Where Austin Stands With COVID-19


Atina Hartmann

Walgreens and many other stores have temporarily closed or run out of basic needs.

Round Rock transitioned to online learning after spring break as COVID-19 began to appear in Austin. So far, Texas confirmed there are at least 13,484 cases and 977 of them are in Travis County. RRISD has canceled all events for the remainder of the school year due to these developments. These dates may be altered with COVID-19 continuing to sweep across counties in Texas.

“They should be figuring out ways to help us graduate and enjoy our senior year, ” Issac Black ‘20 said. “Some students are stressed out about the schedule change, events are moved, and…  graduation [being] canceled.” 

Austin partnered with Travis County to implement the “Stay Home – Work Safe” protocol.  Residents are required to stay indoors, which has been extended by Mayor Steve Adler and Travis County Judge Sarah Eckhardt till May 8. If Austinites do go outside they are required to practice social distancing by staying at least 6 feet away from other people. Exceptions include medical trips, grocery shopping, outdoor exercise, and any other activities that contribute to the health of the public.

“People argue that they’re not gonna die from it and while that may be true they could be passing it on to someone more vulnerable to the virus, ” Haily Ham ‘22 said. “My family and I are disinfecting the house often and we are trying our best to wash our hands whenever needed.” 

Anyone who thinks that they might have had contact with carriers of COVID-19 should quarantine themselves and anyone they live with. The symptoms of COVID-19 include fever, coughing, shortness of breath, diarrhea, and loss of smell or taste. People who exhibit these symptoms are instructed not to drive to the doctor’s office and instead call in advance to seek further instructions.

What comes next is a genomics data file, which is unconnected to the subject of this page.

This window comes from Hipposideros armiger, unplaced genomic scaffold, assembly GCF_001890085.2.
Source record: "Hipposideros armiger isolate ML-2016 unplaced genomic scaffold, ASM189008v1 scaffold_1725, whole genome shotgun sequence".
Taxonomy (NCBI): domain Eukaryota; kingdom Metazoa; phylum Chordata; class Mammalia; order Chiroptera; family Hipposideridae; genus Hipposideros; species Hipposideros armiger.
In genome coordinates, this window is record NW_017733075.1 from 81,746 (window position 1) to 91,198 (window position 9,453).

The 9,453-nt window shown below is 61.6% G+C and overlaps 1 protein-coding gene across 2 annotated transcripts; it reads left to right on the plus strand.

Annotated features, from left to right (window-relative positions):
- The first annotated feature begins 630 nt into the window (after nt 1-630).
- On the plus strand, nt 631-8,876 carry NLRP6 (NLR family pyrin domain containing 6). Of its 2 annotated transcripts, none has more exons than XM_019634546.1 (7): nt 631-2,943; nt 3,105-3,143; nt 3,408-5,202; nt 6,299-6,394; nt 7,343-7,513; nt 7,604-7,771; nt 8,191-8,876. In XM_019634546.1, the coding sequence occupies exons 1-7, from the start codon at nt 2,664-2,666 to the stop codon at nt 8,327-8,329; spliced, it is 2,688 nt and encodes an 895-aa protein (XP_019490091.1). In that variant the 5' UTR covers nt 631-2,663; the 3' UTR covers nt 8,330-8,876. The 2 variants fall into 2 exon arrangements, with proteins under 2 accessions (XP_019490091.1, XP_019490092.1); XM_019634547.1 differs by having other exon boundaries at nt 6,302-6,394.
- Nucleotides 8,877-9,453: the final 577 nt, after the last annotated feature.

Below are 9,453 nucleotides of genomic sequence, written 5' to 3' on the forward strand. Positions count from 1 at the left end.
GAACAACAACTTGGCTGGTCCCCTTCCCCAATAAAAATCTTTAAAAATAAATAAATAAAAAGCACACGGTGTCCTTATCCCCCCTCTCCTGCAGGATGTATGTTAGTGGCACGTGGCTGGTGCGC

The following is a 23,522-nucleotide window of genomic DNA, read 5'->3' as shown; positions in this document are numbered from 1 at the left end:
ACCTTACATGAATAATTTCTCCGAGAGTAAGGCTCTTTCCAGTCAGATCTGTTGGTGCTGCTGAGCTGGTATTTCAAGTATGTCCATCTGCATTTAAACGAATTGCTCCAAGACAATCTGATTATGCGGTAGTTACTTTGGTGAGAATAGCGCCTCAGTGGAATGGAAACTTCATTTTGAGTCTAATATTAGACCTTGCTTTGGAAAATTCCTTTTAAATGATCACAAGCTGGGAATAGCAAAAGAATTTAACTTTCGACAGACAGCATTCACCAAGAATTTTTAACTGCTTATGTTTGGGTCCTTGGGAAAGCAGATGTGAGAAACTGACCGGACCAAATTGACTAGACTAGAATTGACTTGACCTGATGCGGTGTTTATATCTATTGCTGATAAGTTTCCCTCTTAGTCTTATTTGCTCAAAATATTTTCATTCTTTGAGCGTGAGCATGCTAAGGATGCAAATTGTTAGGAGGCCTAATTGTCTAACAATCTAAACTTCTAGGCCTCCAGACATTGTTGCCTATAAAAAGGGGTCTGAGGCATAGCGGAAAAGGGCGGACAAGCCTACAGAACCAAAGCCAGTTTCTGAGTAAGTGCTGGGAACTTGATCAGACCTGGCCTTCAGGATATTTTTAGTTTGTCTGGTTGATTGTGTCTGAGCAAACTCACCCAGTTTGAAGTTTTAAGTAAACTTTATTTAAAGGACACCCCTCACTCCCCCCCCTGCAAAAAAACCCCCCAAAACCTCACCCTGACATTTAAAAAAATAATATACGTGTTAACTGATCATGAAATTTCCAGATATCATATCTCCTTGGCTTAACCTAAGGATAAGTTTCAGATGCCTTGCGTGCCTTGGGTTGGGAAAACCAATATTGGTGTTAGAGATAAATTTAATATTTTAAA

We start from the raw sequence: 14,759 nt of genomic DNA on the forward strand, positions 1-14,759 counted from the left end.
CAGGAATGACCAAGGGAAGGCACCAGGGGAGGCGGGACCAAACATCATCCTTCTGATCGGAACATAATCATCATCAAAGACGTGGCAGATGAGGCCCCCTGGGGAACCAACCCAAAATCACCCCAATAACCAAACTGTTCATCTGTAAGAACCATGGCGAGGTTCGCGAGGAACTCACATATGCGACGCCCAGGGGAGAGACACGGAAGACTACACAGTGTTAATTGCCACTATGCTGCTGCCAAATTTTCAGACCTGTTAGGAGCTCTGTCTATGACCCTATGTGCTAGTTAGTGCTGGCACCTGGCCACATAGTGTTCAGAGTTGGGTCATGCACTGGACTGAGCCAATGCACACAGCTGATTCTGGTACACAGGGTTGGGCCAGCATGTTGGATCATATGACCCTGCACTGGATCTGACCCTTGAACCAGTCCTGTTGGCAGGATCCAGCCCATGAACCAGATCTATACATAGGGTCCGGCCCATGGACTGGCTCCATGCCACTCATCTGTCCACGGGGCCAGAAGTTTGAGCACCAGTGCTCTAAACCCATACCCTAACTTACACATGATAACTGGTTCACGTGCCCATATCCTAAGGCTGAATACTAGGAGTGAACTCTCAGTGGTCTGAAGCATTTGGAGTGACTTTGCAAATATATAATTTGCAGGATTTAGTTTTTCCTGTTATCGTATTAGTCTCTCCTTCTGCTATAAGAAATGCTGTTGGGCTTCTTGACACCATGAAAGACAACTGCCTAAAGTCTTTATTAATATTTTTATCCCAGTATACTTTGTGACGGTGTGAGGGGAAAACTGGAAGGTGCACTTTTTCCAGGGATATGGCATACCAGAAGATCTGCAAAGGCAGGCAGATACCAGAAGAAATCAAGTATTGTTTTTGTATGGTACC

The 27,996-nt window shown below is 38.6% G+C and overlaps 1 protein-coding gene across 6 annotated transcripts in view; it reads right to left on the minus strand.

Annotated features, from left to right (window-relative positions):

Due to the shortage of testing kits, only a small number of patients are being tested. Those who seek treatment at a hospital will be given a screening by a nurse before seeing a doctor. Hospitals like St. Davids have also designated special locations for COVID-19 patient intake to keep infected patients separated from other patients. 

“The contingency plans are already developed and we’re finding [out] what happens if we don’t do the social distancing enough [in respect to COVID-19],”  City Council Member Jimmy Flannigan said.

Masks are required to be worn outside public places, public buildings, transportation, and pumping gas. They are not required when riding in your own vehicle. Those who don’t wear a mask in public places could be penalized with a $1,000 fine and be sentenced to 180 days in jail.

Lines have become common outside of grocery stores they have begun limiting the number of customers allowed in at once. Grocery stores have implemented clear dividers at the checkout to enforce sanitation between customers and employees. All grocery stores and service sector employees are required to wear masks or fabric face coverings at work. Many fast food places have also discontinued sit down service.

“They’re acting relatively quickly but at the same time they’re playing a game of cat and mouse with the situation it seems.” Issac Sherman ’20 said. “For the most part I’m indifferent, it sucks not being able to see my friends like that but it will pass.”

As RRISD, Austin, and the state take more serious action against the pandemic, citizens are beginning to feel the heat. Many residents face unemployment and are having difficulty affording necessities such as food. The measures do appear to be working, however, as Austin still lags behind other large Texas cities when it comes to reported COVID-19 cases.